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Relying on off-the-shelf SNMP systems for mission-critical telemetry is a major mistake. What if you're switching from traditional telemetry or integrating non-SNMP monitoring with an SNMP-based system? An off-the-shelf SNMP manager will not provide what you need and expect. You won't get detailed alarm data. Before you commit to an SNMP monitoring solution, you need to make sure it supports key network alarm monitoring functions.
There are seven common mistakes network managers typically make when integrating SNMP and non-SNMP monitoring. Your SNMP implementation will be successfully only if you can avoid them.
It is true that many, but not all, of these functions can be added to standard SNMP managers. Don't forget that implementing network alarm monitoring in a basic SNMP manager isn't easy. It usually involves a substantial amount of custom software module development. Even when pre-built software modules are available, they usually require custom tweaking to perform exactly as you want them to.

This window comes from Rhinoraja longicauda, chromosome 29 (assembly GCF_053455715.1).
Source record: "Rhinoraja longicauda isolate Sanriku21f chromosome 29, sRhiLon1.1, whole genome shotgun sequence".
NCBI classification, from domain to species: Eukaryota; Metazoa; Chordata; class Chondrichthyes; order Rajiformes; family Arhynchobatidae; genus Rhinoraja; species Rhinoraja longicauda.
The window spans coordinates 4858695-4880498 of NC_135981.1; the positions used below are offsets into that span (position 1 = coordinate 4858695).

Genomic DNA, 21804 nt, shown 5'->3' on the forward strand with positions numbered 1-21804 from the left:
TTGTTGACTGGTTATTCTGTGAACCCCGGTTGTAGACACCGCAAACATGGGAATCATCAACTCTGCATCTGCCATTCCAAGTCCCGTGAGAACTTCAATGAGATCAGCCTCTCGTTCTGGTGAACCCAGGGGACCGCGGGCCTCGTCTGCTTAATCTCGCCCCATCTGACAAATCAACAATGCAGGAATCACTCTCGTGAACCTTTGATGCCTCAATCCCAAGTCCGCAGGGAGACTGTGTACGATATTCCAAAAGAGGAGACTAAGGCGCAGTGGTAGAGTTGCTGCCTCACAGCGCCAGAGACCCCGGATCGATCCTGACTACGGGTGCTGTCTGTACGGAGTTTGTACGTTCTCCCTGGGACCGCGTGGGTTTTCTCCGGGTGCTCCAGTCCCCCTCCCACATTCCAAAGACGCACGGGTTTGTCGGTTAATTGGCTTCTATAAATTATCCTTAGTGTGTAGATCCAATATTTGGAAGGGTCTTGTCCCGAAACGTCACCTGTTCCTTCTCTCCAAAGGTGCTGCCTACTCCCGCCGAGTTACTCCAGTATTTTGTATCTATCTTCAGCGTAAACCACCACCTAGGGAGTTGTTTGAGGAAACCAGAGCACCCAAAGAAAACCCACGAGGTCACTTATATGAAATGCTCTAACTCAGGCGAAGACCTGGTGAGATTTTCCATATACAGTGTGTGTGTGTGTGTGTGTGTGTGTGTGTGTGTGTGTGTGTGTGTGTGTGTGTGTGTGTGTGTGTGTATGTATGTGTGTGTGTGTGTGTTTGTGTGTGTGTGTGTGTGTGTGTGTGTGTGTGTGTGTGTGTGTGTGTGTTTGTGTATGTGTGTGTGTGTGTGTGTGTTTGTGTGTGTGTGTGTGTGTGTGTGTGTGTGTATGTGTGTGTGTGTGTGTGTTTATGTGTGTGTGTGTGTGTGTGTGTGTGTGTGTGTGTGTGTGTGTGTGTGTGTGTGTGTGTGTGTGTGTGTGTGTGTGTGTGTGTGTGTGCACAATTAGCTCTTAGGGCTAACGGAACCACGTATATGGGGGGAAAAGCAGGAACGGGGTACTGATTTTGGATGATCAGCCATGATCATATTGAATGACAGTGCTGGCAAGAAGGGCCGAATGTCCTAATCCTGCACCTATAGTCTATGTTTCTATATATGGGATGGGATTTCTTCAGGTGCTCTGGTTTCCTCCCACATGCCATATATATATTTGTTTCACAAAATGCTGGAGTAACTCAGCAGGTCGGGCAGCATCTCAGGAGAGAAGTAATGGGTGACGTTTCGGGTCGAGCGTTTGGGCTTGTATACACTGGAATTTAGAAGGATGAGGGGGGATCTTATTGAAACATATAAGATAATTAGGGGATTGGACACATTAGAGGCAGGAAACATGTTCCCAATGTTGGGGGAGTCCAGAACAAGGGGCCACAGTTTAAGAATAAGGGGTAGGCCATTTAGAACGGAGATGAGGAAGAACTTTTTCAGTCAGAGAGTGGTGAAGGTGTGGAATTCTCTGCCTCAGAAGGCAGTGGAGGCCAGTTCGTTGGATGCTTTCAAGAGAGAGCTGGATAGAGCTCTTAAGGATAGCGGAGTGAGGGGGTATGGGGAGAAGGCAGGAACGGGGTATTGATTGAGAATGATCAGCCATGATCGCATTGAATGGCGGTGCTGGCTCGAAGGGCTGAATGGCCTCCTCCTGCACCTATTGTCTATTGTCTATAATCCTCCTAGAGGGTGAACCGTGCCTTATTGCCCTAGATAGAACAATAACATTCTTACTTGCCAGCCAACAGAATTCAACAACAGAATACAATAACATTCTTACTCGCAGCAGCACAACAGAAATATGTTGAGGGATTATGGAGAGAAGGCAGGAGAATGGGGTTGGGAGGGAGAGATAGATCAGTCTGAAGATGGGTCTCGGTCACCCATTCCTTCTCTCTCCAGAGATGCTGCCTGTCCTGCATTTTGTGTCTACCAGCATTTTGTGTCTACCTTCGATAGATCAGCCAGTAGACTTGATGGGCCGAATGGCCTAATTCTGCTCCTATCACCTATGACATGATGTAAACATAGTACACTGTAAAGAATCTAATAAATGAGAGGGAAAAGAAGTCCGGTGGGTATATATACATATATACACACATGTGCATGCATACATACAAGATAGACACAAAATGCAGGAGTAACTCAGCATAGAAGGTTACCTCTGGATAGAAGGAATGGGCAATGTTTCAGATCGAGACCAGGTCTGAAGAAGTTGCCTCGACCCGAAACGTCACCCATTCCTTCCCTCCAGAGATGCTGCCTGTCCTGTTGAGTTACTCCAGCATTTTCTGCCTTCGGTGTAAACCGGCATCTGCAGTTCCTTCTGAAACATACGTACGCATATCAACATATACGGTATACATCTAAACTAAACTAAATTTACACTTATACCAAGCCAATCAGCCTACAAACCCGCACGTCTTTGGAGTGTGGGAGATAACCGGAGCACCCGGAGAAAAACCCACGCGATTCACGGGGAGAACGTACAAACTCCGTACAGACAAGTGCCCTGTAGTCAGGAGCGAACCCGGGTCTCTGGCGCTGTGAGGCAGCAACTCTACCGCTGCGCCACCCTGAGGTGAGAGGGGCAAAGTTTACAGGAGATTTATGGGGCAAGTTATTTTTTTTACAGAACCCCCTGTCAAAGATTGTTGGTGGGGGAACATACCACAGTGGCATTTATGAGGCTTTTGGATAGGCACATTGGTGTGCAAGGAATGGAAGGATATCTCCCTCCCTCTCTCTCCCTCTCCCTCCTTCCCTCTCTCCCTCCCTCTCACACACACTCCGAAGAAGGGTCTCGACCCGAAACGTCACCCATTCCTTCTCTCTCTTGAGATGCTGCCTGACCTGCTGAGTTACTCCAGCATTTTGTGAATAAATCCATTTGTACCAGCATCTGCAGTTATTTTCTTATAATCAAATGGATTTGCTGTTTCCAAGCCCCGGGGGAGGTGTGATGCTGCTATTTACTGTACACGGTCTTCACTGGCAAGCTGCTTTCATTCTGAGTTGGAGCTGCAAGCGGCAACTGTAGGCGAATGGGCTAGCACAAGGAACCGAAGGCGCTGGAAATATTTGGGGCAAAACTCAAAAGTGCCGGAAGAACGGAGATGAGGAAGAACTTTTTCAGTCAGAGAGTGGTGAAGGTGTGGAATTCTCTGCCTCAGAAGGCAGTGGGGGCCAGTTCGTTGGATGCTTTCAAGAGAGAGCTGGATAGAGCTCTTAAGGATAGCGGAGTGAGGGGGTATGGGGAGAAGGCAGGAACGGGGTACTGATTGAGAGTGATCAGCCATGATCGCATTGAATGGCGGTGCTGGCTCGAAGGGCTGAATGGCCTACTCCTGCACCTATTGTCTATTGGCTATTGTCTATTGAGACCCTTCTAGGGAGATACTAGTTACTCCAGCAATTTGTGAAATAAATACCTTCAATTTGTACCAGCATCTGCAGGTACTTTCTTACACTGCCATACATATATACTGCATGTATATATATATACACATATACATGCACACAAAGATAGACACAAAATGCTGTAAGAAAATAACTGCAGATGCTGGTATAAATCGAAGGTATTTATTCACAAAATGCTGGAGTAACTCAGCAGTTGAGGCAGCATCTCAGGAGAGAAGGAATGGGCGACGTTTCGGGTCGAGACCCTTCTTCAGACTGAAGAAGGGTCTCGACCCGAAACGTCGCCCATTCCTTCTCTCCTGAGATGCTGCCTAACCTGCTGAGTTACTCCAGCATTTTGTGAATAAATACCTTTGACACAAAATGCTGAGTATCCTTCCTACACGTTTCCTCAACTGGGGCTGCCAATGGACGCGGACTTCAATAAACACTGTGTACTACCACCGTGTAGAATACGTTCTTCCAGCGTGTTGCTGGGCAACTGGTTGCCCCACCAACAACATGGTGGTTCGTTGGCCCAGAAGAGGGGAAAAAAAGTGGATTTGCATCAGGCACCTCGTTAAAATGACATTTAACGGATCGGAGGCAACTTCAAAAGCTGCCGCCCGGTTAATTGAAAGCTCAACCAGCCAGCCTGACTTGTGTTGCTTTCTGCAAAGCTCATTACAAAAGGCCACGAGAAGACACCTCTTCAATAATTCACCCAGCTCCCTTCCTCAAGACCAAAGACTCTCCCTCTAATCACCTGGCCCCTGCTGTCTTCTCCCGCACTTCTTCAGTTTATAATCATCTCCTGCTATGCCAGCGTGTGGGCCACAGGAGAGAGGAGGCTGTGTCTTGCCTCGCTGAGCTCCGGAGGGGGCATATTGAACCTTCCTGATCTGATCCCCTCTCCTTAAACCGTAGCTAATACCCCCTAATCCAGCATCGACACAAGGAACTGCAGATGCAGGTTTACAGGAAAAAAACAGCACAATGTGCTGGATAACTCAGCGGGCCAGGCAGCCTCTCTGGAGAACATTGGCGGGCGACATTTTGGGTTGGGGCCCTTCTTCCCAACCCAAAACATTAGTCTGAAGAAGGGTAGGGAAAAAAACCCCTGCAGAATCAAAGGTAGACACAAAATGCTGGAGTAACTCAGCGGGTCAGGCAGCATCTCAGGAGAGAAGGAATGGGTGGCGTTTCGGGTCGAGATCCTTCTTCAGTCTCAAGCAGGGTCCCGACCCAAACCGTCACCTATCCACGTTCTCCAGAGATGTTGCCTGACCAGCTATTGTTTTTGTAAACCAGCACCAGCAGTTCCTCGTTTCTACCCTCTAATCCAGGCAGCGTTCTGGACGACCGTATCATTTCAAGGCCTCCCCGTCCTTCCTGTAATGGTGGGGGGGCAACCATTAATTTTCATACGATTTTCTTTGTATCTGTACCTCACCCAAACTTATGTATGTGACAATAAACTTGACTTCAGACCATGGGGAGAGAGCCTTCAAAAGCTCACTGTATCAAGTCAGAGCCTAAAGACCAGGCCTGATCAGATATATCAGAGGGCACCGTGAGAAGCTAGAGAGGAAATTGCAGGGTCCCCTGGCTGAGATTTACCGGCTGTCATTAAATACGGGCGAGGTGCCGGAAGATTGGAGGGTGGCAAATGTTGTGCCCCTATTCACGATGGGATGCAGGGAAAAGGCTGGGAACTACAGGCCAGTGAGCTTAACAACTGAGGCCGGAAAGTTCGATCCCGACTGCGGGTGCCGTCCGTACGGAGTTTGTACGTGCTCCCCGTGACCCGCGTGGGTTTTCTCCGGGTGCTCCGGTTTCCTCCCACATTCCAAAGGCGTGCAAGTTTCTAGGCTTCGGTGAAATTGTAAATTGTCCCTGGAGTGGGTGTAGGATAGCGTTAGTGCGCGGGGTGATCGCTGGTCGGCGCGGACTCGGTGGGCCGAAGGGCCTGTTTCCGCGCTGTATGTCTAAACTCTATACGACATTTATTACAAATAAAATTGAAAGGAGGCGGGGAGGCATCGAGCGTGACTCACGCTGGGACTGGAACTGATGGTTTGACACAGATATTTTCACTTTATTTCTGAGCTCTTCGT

The need for extensive customization eliminates the advantage of using a simple open standard. It is difficult to justify significant development costs after purchasing an already expensive SNMP manager. Why take the time, trouble, and expense to recreate capabilities? These functions are already present in a high-quality, SNMP-capable network alarm management system?
Relying on an SNMP manager for critical network monitoring just doesn't make sense. It doesn't take into account the tons of legacy and non-SNMP equipment that is functioning perfectly fine out in networks all over the world. That gear works. Don't throw it away. The role of an SNMP manager is best used for inventorying network devices. You can also use it for drilling down into equipment details. This is mostly done after your network monitoring system notifies you of a problem.
SNMP can be an effective tool. Still, it's only one item in your network alarm monitoring toolkit. It can be used more effectively when it is part of a total network monitoring solution.
If you are looking to avoid these 7 mistakes, then the T/Mon network alarm monitoring system is for you. It is specifically designed to avoid them. What about Network managers who rely on T/Mon for their network alarm monitoring, notification, and control? What do they say? "Looking at one map and knowing it represents every piece of equipment you're monitoring in the field... that's pretty good peace of mind."